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Double precision

For the rules used by the text interpreter for recognising double-precision integers, see Number Conversion.

A double precision number is represented by a cell pair, with the most significant cell at the TOS. It is trivial to convert an unsigned single to a double: simply push a 0 onto the TOS. Since numbers are represented by Gforth using 2's complement arithmetic, converting a signed single to a (signed) double requires sign-extension across the most significant cell. This can be achieved using s>d. The moral of the story is that you cannot convert a number without knowing whether it represents an unsigned or a signed number.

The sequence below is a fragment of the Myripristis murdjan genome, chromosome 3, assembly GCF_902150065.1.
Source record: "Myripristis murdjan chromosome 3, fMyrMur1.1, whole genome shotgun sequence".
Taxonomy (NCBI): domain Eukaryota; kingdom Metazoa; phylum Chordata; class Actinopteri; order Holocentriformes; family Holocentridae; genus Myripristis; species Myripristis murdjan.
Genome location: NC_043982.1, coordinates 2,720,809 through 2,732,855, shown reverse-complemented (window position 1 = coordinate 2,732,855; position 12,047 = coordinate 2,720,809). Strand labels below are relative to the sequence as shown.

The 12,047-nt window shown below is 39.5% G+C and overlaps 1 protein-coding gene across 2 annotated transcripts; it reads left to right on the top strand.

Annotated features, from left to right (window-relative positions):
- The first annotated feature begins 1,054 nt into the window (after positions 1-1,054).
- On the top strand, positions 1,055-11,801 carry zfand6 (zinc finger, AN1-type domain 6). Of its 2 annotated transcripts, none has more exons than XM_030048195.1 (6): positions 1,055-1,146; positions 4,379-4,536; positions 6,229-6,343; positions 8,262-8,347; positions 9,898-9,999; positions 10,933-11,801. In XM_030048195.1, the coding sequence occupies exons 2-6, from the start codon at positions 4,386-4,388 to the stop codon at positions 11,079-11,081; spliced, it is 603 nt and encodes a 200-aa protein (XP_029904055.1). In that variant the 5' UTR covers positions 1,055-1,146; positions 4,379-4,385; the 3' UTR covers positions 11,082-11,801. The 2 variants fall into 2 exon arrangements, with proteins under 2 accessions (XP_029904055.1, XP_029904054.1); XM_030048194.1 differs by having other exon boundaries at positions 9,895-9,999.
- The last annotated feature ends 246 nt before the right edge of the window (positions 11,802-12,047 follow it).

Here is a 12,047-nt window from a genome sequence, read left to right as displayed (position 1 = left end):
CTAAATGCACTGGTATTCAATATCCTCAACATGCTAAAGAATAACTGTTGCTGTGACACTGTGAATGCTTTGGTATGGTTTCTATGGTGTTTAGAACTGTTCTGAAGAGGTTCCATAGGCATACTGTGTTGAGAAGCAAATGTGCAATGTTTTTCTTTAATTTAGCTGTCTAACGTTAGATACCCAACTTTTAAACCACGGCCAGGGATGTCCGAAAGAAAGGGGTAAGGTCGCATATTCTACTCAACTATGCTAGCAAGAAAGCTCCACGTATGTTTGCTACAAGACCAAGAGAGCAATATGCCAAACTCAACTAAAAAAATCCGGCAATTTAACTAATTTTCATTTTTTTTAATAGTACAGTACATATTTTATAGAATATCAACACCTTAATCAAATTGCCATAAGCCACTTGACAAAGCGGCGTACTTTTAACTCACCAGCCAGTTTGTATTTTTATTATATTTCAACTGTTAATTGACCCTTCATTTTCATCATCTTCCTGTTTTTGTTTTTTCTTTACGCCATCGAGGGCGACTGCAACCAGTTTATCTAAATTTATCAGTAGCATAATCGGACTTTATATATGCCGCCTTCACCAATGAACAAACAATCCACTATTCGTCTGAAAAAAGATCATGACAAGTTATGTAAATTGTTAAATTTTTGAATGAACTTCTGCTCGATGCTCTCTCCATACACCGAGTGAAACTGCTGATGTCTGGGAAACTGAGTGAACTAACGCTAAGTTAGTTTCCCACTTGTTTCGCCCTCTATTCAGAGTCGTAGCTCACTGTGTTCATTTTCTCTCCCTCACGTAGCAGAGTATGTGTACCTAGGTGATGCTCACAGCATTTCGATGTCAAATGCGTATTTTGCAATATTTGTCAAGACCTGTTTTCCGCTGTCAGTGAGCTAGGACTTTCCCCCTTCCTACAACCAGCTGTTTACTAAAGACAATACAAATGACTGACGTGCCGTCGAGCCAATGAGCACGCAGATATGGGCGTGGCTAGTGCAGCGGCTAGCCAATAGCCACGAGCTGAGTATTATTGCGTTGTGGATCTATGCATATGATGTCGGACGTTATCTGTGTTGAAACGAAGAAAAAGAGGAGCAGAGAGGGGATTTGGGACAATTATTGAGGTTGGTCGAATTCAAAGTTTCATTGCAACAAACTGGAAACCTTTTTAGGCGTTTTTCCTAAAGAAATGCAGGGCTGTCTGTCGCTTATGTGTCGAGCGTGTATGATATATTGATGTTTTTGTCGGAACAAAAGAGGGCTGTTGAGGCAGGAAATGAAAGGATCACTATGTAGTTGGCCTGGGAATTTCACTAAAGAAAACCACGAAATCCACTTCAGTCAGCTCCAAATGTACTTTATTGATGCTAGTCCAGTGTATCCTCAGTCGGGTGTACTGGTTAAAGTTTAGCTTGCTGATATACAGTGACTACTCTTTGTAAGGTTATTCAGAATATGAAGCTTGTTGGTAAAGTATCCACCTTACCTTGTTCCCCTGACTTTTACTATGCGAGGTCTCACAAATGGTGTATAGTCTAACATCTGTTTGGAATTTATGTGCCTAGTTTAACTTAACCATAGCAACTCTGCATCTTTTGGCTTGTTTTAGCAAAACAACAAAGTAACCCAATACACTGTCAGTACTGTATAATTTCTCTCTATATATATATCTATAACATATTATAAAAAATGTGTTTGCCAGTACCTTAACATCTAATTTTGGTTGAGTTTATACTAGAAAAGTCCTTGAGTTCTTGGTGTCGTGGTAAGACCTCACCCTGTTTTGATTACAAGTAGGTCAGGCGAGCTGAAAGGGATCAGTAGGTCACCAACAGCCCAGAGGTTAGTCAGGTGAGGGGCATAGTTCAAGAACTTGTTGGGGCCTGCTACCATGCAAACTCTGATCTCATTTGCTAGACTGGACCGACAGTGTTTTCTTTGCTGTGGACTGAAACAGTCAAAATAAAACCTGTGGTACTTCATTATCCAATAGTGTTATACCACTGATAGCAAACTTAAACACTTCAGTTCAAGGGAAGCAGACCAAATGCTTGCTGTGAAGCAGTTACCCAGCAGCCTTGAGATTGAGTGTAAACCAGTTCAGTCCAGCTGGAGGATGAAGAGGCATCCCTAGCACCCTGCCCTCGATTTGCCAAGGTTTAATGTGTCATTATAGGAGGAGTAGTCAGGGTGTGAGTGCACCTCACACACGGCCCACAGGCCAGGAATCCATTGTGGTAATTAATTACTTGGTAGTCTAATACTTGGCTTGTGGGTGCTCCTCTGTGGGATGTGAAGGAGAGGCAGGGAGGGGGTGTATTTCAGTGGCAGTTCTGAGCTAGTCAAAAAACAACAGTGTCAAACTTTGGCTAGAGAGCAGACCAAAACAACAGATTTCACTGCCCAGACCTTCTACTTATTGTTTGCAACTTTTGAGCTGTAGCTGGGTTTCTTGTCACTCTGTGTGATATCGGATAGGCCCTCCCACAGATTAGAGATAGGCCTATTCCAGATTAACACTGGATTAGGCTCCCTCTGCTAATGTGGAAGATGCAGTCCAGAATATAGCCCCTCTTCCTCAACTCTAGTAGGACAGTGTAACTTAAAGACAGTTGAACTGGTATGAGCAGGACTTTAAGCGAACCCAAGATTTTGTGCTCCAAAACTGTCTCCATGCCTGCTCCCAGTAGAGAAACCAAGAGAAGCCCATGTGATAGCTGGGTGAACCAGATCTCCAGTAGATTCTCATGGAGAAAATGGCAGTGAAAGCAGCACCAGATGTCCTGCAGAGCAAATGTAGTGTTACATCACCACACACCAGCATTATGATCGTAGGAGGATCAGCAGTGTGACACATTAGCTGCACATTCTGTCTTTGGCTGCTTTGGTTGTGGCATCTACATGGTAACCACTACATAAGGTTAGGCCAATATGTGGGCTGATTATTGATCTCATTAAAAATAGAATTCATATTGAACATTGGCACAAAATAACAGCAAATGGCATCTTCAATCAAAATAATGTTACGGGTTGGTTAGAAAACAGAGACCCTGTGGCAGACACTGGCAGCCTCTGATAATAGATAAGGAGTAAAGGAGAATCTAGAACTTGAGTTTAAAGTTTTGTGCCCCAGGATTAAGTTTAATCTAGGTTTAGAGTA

These words are all defined for signed operands, but some of them also work for unsigned numbers: d+, d-.

s>d       n -- d         core       ``s-to-d''

d>s       d -- n         double       ``d-to-s''

d+       d1 d2 -- d        double       ``d-plus''

d-       d1 d2 -- d        double       ``d-minus''

dnegate       d1 -- d2        double       ``d-negate''

dabs       d -- ud         double       ``d-abs''

dmin       d1 d2 -- d         double       ``d-min''

dmax       d1 d2 -- d         double       ``d-max''